Wednesday 27 March 2024

Review of Tolkien's Faith: a spiritual biography by Holly Ordway (2023)

Word on Fire publishers deserve congratulation for producing such a handsome and well-made volume

Holly Ordway. Tolkien's Faith: a spiritual biography. Words on Fire: Washington, DC, USA. 2023. pp 480 total: 365 pages of text, plus appendices and index; plus 72 photographic plates. 

The publication of Tolkien's Faith is a significant event, because it provides substantially more information on JRR Tolkien's biography than has existed before about an aspect of his life - and work - that he himself often stated to be of prime importance. 

It also provides a properly contemporary Roman Catholic context for his religion - which may be almost as valuable for modern Catholics as it is for non-Catholics; since the Church of Tolkien's childhood, youth and mature adult life, was a very different environment than it began to become during the last decade of Tolkien's life.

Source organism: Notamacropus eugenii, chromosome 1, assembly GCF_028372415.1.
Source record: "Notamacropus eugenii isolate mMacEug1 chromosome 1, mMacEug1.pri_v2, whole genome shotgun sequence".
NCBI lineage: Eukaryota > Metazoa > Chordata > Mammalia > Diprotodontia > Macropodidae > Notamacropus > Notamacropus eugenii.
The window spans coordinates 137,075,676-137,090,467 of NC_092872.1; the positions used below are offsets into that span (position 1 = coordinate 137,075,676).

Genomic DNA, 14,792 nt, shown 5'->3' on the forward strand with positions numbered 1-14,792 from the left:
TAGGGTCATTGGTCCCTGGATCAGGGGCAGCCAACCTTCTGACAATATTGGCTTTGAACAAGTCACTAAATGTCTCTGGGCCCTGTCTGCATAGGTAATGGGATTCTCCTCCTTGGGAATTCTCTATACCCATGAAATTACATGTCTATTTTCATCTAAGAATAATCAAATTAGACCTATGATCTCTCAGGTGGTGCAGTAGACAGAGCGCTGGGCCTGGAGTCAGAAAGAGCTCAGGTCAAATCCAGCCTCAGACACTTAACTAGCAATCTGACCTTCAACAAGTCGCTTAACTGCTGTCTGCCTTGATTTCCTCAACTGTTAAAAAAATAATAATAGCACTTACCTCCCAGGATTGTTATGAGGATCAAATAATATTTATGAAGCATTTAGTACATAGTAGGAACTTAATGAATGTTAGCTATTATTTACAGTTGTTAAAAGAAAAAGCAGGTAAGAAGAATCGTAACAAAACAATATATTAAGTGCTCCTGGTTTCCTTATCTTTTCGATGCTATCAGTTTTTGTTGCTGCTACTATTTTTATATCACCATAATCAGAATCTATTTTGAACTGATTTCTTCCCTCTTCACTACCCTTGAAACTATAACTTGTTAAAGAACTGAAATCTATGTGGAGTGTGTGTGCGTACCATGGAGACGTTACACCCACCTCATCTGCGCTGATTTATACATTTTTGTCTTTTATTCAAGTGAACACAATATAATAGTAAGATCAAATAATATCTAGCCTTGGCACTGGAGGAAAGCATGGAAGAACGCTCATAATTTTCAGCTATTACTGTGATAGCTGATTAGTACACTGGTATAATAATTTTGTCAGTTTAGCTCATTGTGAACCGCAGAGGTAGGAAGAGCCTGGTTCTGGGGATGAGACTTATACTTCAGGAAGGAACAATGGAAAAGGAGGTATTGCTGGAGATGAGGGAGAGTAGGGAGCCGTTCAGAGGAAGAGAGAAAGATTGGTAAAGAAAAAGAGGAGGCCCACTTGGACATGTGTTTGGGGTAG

This divergence of practices from the Catholicism of Tolkien's prime has continued over the past half-century - so that a good deal of information and explanation is now needed to help modern people understand what being a devout Roman Catholic actually meant for Tolkien and his generation.

Where this book really makes a difference is in understanding Tolkien's later childhood and youth, in that vital period between the death of his mother - when he and his brother were orphaned - and going up to Oxford. 

This period has been well covered (especially by John Garth, in Tolkien and the Great War) in terms of his experiences at King Edward's school in Birmingham. But Holly Ordway brings a new dimension to the non-school aspects of the Tolkien' brothers'life, who were in the very unusual situation of being orphans raised by a guardian, Father Francis, who was a priest at the Birmingham Oratory. 

Ordway describes the history and nature of the Oratory - about which I had previously been very hazy. It was founded by the famous Church of England ("Tractarian") to Roman Catholic convert John Henry Newman - who later became a Cardinal, the founder of University College, Dublin; and later still has been canonized. Father Francis had been a colleague of Newman - so Tolkien had a personal link to the great man.